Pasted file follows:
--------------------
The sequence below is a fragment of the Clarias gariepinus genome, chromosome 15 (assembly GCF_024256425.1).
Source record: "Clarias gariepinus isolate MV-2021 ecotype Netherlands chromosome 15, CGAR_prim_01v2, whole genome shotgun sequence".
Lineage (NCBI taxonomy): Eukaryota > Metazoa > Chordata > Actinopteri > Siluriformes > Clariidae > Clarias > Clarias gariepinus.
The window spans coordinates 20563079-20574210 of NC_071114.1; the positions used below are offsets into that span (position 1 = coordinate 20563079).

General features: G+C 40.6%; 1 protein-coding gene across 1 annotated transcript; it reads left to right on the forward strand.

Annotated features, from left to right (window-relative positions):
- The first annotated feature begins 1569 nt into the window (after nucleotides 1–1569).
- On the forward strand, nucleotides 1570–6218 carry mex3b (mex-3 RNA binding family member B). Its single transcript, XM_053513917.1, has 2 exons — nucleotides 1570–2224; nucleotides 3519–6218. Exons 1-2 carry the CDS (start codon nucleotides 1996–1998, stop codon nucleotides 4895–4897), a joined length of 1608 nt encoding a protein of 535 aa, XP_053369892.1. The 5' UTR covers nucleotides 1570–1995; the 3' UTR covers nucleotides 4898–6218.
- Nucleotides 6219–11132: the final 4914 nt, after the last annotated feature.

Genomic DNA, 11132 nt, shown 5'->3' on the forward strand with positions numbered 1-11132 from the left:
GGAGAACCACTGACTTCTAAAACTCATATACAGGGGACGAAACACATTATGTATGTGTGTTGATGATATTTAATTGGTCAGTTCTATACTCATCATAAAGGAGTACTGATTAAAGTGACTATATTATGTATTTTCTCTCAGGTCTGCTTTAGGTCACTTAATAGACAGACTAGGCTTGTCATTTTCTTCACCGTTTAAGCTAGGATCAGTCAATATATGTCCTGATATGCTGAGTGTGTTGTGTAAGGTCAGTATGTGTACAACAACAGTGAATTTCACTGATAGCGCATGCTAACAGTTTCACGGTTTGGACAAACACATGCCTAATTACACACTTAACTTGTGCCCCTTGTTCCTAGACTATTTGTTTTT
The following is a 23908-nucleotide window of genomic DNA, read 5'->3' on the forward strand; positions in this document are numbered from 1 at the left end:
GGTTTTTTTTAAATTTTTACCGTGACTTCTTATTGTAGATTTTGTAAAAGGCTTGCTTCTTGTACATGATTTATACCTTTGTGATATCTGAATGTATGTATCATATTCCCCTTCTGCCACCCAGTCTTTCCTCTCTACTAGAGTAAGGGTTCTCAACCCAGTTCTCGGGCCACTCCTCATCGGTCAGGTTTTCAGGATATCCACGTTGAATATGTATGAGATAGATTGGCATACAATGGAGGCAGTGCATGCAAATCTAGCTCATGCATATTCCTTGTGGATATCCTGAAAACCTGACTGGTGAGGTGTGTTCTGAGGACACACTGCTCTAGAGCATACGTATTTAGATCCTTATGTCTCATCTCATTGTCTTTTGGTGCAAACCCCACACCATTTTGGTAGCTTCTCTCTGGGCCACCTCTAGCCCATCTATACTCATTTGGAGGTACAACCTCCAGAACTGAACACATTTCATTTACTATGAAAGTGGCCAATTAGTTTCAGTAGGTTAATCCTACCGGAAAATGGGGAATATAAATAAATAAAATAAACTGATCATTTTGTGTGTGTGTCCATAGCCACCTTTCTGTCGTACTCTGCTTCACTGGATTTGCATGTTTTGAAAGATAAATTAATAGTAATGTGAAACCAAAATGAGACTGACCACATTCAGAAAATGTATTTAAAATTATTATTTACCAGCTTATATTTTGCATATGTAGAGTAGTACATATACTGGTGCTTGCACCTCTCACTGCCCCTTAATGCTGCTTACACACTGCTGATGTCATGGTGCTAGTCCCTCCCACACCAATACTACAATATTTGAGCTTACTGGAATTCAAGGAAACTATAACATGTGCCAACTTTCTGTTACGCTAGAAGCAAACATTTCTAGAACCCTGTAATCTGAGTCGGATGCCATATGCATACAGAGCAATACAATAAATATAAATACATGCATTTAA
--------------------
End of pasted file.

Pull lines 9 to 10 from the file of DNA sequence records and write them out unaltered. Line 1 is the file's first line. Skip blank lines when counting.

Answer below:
- Nucleotides 6219–11132: the final 4914 nt, after the last annotated feature.

Genomic DNA, 11132 nt, shown 5'->3' on the forward strand with positions numbered 1-11132 from the left: